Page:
It’s been a while and I am overdue for an update. I find it’s easy to write when life is going well, but when it is not quite matching my expectations the motivation plummets and negativity seems to seep into my writing. Don’t worry I think I’ve managed to find a good balance here, so continue reading…
Before venturing on my trip I was warned about this period athletes face at the almost halfway mark in the season. Once the busyness of settling in subsides, there is suddenly time to miss things from back home. Some of the fresh athletes are able to make it through unscathed – for others it is too much.
Now if there is anything I have learned from being a traveling baby is that you don’t have to be okay with being displaced, but you will learn to appreciate the moments when you are settled.
The initial adjustment of moving to Spain was smooth (I can thank my preparation in the months’ prior) and up until now I believed I was the exception, that all my life experiences had contributed to this moment and I would not be affected by the struggle of living away from home.
Essentially my childhood can be summed up in two words: constant movement. As a family we moved several times across Australia from Newcastle to Darwin – Sydney to Brisbane and later, in and out of South-East Asia. I guess you can say we were quite cultured children.
To this day my family set up is quite unique. As some may know my parents relocated to South-East Asia in 2014 – dad continuing his work abroad and Mum taking her never ending studies with her. My sister is currently balancing her internships/ jobs with studies in Australia. And my fur baby (Lulu) is living between my sister and her adoptive mother Trudy. My opportunity has taken me across Europe, residing most of the time in Spain. Somewhere in the world I will bump into a family member!
Despite my circumstances and previous life experiences I have recently come to terms that I am like any other 21 year old – who are in my position – and I am no more equipped to deal with challenges of living in a foreign country. And it is likely to be an ongoing learning experience.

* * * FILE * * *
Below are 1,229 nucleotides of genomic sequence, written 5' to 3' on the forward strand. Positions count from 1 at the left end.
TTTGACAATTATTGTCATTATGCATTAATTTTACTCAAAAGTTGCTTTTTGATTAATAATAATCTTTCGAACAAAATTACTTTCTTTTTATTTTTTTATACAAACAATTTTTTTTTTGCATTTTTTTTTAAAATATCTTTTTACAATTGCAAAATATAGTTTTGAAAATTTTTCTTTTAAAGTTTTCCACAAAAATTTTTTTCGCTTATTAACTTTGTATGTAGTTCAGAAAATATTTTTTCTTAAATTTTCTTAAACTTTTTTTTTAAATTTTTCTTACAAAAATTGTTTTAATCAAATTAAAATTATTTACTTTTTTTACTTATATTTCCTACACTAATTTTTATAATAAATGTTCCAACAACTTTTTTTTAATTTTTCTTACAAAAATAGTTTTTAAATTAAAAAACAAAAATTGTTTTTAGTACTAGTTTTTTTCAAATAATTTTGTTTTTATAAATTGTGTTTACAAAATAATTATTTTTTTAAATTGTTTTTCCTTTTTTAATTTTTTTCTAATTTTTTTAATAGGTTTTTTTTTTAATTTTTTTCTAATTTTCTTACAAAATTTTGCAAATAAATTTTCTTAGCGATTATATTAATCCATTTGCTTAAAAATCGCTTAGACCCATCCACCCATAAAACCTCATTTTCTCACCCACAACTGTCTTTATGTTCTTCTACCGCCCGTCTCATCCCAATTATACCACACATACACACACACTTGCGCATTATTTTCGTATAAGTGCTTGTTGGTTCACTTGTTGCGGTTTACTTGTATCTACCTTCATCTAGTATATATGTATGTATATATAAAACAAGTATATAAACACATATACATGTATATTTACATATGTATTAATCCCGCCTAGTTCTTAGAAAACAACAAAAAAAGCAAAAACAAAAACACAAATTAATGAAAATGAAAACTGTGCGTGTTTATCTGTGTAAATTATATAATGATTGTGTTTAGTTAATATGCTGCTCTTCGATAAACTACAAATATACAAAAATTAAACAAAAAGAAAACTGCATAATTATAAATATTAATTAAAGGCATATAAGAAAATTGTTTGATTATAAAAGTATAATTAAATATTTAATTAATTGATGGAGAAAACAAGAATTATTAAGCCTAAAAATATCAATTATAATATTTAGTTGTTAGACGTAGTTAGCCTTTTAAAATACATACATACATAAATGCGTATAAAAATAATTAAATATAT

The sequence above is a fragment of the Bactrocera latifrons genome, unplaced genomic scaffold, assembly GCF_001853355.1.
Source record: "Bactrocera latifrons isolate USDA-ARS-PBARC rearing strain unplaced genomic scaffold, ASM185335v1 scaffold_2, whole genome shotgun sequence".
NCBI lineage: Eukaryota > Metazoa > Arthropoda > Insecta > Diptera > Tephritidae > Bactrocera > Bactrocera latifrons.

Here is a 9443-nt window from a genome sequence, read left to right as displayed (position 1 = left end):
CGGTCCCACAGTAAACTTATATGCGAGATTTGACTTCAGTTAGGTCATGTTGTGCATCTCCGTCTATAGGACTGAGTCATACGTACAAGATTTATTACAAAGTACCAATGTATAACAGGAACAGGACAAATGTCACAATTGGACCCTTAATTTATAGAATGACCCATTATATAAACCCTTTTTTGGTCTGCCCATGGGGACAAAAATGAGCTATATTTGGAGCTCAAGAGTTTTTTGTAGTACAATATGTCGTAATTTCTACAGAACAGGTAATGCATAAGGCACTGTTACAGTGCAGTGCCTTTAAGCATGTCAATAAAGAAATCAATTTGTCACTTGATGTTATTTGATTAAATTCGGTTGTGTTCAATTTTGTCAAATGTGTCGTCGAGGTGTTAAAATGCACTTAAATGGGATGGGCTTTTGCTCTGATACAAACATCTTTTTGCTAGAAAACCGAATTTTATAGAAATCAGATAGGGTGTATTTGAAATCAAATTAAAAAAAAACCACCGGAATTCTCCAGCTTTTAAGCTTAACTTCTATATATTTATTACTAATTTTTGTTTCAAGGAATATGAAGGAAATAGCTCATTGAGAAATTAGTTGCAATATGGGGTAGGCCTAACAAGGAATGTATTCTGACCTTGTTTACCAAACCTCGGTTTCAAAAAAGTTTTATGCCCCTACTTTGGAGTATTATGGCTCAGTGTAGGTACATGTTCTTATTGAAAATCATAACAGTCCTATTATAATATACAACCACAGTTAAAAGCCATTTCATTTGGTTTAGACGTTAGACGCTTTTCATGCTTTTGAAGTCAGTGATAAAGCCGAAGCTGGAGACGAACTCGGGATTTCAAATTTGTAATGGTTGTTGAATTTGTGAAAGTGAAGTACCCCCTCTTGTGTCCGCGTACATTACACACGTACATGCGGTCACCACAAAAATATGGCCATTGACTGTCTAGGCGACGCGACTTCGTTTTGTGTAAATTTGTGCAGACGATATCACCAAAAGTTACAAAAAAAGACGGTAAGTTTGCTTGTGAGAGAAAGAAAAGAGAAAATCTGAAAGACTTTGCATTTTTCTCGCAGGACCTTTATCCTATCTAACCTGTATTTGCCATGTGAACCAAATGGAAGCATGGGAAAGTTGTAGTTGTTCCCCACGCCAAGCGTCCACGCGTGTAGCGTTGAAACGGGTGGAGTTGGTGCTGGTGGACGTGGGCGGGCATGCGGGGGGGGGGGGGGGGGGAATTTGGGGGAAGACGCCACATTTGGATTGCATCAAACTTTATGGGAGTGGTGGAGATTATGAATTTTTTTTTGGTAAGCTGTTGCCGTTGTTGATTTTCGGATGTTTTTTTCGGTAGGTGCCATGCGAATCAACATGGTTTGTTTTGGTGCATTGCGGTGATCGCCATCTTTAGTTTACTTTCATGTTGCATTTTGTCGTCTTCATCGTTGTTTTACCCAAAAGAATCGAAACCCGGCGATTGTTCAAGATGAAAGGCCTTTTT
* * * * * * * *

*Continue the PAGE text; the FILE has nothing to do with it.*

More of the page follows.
I have been given many words of advice (which I am always open to hearing) on how to make it through the season. Some opt for the treat the year like a training camp by breaking the season into manageable pieces with others choosing to set up their new residence like home, replicating a familiar lifestyle – is anyone aware of any more options!?
I went for the latter option, because I personally don’t want to feel like I am on an Italian team training camp for eight-months.
Regardless of which option is chosen living in an unfamiliar environment provides opportunities to break out of comfortable routines, sometimes whether you want to or not.
Recently I was pushed to unlock a new level of independence by taking a 4-day holiday to the coast – alone. I figured it was well deserved to have some down time after surviving racing in China, and I needed a bit of a morale booster.
At first it was a little uncomfortable, but early in the week I made the decision that I would not get caught up in little side comments people would make and I would embrace my exciting new adventure. I refused to let my superficial worries hold me back and once I did let go – I found I was having so much fun.
Living abroad pushes you further into the unknown – into unfamiliar environments, new social groups and I don’t want to get all the-universe-helped-me-find-myself but you do learn a lot about yourself. You can either be intimidated by this or use this as a platform of opportunities to embrace.
Even though I have found myself in a bit of a rough patch, I will continue to take hold of my opportunity with both hands and expect the challenges of living abroad (and push them just a bit!).